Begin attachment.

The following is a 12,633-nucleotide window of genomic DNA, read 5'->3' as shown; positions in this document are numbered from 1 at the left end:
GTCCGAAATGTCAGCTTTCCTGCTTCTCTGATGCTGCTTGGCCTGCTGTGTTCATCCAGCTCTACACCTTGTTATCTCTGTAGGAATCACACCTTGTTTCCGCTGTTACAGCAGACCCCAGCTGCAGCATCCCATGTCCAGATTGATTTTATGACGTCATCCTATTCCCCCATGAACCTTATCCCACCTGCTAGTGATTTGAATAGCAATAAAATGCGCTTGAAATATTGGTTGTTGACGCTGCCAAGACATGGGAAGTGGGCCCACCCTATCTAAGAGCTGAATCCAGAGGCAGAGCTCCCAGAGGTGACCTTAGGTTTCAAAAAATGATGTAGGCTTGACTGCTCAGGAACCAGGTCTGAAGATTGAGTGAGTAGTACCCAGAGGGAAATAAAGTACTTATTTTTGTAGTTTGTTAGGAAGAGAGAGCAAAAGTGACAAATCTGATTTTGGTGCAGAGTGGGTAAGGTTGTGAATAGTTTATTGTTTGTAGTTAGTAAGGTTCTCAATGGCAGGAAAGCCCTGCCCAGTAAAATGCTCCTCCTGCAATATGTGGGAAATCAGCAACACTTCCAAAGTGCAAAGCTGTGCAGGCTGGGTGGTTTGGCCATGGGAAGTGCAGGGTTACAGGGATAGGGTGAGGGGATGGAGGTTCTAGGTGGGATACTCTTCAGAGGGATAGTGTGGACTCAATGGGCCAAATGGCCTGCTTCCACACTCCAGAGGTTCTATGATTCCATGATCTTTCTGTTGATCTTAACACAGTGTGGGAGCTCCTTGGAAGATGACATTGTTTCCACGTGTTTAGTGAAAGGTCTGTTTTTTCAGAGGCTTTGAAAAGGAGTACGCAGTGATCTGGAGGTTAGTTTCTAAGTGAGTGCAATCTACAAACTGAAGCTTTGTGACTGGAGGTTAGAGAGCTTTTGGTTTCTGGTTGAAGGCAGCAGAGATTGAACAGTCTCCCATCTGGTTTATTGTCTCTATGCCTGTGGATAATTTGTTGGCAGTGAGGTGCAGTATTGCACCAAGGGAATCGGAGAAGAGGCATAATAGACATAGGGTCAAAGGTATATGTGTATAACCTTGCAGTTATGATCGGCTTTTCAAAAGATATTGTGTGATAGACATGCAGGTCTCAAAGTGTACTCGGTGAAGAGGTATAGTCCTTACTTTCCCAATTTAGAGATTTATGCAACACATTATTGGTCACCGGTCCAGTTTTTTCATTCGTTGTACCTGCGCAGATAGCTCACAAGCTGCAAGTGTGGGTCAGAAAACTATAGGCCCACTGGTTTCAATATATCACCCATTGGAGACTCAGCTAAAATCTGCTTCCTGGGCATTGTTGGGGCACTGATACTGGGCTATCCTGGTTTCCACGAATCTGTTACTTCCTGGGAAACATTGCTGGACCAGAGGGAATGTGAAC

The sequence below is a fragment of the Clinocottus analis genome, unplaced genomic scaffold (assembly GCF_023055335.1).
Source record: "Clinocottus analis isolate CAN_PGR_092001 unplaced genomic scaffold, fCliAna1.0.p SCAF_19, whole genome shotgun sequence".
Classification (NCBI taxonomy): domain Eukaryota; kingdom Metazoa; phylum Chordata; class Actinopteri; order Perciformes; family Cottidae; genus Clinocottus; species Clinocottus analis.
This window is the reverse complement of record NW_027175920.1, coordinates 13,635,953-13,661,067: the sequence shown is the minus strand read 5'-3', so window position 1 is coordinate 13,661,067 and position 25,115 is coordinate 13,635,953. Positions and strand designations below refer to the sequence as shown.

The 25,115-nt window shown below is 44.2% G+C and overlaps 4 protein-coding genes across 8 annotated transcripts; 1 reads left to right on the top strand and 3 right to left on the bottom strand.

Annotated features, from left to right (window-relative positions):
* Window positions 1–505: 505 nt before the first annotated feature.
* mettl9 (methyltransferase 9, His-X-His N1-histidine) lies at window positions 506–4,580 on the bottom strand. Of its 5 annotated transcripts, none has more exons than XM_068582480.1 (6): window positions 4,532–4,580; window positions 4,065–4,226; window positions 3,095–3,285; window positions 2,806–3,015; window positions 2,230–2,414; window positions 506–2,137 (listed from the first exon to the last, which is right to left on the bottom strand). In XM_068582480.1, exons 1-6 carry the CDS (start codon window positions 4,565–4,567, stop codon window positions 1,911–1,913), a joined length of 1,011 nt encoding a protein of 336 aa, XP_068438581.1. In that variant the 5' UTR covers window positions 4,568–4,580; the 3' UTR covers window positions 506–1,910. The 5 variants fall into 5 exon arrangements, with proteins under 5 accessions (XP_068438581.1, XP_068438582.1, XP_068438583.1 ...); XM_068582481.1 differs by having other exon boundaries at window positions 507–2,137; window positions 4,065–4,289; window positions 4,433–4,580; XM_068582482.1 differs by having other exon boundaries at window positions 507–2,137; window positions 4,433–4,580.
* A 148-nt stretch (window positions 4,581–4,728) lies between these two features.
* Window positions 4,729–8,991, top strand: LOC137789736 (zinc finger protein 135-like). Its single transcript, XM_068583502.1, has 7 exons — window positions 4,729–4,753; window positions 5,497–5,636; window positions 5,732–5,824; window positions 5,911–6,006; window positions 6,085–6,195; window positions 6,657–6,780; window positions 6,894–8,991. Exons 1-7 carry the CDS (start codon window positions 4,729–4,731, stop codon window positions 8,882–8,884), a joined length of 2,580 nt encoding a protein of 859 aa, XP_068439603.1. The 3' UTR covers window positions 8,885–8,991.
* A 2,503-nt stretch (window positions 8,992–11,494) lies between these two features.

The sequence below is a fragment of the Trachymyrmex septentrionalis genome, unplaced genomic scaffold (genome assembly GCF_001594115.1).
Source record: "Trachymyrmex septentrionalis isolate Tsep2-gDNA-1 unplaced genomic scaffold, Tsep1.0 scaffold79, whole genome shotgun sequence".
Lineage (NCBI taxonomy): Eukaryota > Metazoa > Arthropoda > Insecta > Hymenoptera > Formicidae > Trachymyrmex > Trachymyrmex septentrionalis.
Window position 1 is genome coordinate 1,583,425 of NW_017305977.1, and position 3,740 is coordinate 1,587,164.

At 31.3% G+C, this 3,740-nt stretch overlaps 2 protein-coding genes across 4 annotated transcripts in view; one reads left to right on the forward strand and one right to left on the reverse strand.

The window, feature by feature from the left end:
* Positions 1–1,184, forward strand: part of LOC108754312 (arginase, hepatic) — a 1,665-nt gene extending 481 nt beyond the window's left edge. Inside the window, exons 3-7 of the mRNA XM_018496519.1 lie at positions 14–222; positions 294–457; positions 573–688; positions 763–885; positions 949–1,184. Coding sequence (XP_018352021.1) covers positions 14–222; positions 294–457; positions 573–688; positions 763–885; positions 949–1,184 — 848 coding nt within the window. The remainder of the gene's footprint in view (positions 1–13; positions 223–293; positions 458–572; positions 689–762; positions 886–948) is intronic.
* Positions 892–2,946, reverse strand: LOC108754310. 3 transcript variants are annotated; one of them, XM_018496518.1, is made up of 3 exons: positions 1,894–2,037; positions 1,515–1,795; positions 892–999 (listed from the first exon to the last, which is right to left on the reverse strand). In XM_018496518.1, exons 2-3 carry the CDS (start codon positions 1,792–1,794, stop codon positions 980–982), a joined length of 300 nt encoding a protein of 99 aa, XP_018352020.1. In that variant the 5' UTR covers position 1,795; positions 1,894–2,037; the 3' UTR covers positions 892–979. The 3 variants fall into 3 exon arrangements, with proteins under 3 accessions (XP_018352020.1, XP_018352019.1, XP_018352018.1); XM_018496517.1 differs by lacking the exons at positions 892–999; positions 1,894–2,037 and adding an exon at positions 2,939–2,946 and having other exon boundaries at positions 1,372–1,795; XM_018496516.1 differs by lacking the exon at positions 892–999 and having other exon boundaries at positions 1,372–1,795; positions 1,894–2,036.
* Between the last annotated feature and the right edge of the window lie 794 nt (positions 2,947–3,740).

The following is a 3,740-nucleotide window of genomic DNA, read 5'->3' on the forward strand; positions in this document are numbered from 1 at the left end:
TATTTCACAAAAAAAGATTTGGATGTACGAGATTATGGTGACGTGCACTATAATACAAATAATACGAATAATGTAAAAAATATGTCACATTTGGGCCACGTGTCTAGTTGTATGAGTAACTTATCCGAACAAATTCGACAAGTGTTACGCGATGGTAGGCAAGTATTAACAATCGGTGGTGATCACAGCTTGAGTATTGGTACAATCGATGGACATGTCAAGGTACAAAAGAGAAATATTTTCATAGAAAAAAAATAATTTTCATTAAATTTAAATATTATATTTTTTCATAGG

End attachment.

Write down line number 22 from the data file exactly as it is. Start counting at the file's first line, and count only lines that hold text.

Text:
* Between the last annotated feature and the right edge of the window lie 794 nt (positions 2,947–3,740).